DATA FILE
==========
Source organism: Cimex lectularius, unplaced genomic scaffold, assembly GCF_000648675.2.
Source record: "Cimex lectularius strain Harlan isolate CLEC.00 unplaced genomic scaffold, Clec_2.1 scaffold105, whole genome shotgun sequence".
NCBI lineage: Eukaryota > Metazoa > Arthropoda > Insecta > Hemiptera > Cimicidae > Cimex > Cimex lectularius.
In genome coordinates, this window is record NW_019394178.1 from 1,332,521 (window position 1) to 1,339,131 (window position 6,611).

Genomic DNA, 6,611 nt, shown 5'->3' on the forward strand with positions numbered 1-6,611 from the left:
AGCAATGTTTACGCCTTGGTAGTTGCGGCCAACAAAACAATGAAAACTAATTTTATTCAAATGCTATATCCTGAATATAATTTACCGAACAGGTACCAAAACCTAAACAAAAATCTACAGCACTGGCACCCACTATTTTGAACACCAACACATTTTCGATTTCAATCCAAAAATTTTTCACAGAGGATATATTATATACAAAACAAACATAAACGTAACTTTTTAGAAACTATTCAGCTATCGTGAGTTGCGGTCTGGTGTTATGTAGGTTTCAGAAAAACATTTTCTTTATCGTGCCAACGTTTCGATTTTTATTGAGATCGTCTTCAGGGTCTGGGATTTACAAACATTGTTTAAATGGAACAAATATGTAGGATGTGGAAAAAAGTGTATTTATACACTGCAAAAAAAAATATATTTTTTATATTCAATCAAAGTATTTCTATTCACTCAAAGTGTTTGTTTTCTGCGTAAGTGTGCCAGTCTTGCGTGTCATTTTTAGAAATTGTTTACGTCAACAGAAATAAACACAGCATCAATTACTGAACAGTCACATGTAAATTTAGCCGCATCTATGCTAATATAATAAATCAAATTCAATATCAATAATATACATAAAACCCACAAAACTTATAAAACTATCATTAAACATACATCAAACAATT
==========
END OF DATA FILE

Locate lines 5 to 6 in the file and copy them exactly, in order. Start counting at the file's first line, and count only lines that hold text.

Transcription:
Genomic DNA, 6,611 nt, shown 5'->3' on the forward strand with positions numbered 1-6,611 from the left:
AGCAATGTTTACGCCTTGGTAGTTGCGGCCAACAAAACAATGAAAACTAATTTTATTCAAATGCTATATCCTGAATATAATTTACCGAACAGGTACCAAAACCTAAACAAAAATCTACAGCACTGGCACCCACTATTTTGAACACCAACACATTTTCGATTTCAATCCAAAAATTTTTCACAGAGGATATATTATATACAAAACAAACATAAACGTAACTTTTTAGAAACTATTCAGCTATCGTGAGTTGCGGTCTGGTGTTATGTAGGTTTCAGAAAAACATTTTCTTTATCGTGCCAACGTTTCGATTTTTATTGAGATCGTCTTCAGGGTCTGGGATTTACAAACATTGTTTAAATGGAACAAATATGTAGGATGTGGAAAAAAGTGTATTTATACACTGCAAAAAAAAATATATTTTTTATATTCAATCAAAGTATTTCTATTCACTCAAAGTGTTTGTTTTCTGCGTAAGTGTGCCAGTCTTGCGTGTCATTTTTAGAAATTGTTTACGTCAACAGAAATAAACACAGCATCAATTACTGAACAGTCACATGTAAATTTAGCCGCATCTATGCTAATATAATAAATCAAATTCAATATCAATAATATACATAAAACCCACAAAACTTATAAAACTATCATTAAACATACATCAAACAATT